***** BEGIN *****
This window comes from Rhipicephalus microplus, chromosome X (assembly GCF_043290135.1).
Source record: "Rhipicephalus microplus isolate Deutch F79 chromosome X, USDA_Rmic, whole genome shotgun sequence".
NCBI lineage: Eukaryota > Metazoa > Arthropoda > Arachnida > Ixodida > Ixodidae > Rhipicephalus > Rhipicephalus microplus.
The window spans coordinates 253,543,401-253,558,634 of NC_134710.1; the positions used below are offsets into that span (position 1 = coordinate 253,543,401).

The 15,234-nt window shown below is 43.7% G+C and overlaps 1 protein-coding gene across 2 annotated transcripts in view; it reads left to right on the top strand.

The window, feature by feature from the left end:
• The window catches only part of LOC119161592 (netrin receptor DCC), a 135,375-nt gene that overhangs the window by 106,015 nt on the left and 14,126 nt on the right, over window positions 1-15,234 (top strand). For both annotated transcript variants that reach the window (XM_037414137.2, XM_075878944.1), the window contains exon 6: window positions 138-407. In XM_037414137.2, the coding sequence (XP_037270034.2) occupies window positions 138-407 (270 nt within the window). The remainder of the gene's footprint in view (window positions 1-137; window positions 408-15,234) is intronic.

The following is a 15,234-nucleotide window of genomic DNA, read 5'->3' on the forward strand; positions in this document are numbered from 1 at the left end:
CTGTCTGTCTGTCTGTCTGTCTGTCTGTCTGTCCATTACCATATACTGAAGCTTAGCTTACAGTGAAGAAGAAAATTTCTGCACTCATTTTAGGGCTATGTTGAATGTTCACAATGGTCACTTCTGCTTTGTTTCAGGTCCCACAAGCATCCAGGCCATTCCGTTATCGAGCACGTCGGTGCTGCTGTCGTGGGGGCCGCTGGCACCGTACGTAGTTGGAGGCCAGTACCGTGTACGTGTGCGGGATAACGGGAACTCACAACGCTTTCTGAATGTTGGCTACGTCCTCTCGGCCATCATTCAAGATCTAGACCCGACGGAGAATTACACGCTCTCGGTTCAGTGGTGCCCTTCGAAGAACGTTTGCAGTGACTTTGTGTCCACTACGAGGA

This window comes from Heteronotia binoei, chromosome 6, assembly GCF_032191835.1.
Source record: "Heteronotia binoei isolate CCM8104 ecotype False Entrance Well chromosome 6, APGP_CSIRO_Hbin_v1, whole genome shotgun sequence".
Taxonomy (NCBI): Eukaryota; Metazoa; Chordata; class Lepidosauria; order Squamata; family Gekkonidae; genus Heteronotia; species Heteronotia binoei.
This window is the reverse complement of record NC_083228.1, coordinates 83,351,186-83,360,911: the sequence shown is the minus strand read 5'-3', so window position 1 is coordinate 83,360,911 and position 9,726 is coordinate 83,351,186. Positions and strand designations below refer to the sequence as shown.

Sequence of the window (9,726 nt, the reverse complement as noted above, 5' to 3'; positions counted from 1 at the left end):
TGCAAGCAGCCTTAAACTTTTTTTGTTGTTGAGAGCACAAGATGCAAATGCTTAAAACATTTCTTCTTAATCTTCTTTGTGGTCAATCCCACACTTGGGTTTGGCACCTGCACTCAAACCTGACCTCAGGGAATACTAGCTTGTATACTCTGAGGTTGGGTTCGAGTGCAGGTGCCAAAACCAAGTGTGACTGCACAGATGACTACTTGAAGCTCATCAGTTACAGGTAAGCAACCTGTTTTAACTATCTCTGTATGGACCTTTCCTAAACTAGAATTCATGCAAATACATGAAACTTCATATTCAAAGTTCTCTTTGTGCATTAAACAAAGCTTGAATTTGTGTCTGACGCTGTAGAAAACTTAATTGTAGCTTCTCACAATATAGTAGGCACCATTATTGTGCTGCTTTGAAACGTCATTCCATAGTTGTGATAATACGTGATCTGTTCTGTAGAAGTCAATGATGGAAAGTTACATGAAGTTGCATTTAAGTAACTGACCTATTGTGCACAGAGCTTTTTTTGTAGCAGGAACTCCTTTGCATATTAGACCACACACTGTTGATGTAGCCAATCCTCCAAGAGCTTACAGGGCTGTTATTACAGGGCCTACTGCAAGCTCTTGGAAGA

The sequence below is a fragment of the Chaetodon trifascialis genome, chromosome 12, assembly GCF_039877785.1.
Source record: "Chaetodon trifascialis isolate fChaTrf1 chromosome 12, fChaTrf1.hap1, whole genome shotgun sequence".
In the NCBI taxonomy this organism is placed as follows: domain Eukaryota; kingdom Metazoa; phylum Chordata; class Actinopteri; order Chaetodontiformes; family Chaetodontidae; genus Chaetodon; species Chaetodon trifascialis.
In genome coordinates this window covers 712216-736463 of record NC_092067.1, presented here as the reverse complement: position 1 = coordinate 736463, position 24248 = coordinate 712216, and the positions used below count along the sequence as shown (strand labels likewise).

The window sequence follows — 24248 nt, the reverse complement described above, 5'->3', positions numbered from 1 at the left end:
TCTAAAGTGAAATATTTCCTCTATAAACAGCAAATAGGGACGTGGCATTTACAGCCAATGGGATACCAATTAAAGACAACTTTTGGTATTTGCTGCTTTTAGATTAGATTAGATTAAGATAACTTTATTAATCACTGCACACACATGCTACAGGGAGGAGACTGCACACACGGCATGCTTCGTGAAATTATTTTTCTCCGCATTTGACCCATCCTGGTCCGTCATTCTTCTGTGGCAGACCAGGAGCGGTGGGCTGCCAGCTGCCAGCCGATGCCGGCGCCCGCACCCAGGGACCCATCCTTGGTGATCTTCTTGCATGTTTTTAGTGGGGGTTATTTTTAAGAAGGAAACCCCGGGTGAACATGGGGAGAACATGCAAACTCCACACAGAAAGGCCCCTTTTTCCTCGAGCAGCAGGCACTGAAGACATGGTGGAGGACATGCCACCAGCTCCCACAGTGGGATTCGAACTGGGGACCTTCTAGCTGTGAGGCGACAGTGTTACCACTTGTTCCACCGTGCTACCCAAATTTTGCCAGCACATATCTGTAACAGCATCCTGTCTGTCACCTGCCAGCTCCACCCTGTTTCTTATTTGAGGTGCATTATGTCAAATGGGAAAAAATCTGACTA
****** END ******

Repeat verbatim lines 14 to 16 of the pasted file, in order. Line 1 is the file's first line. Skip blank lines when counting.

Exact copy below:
Sequence of the window (9,726 nt, the reverse complement as noted above, 5' to 3'; positions counted from 1 at the left end):
TGCAAGCAGCCTTAAACTTTTTTTGTTGTTGAGAGCACAAGATGCAAATGCTTAAAACATTTCTTCTTAATCTTCTTTGTGGTCAATCCCACACTTGGGTTTGGCACCTGCACTCAAACCTGACCTCAGGGAATACTAGCTTGTATACTCTGAGGTTGGGTTCGAGTGCAGGTGCCAAAACCAAGTGTGACTGCACAGATGACTACTTGAAGCTCATCAGTTACAGGTAAGCAACCTGTTTTAACTATCTCTGTATGGACCTTTCCTAAACTAGAATTCATGCAAATACATGAAACTTCATATTCAAAGTTCTCTTTGTGCATTAAACAAAGCTTGAATTTGTGTCTGACGCTGTAGAAAACTTAATTGTAGCTTCTCACAATATAGTAGGCACCATTATTGTGCTGCTTTGAAACGTCATTCCATAGTTGTGATAATACGTGATCTGTTCTGTAGAAGTCAATGATGGAAAGTTACATGAAGTTGCATTTAAGTAACTGACCTATTGTGCACAGAGCTTTTTTTGTAGCAGGAACTCCTTTGCATATTAGACCACACACTGTTGATGTAGCCAATCCTCCAAGAGCTTACAGGGCTGTTATTACAGGGCCTACTGCAAGCTCTTGGAAGA

The sequence below is a fragment of the Chaetodon trifascialis genome, chromosome 12, assembly GCF_039877785.1.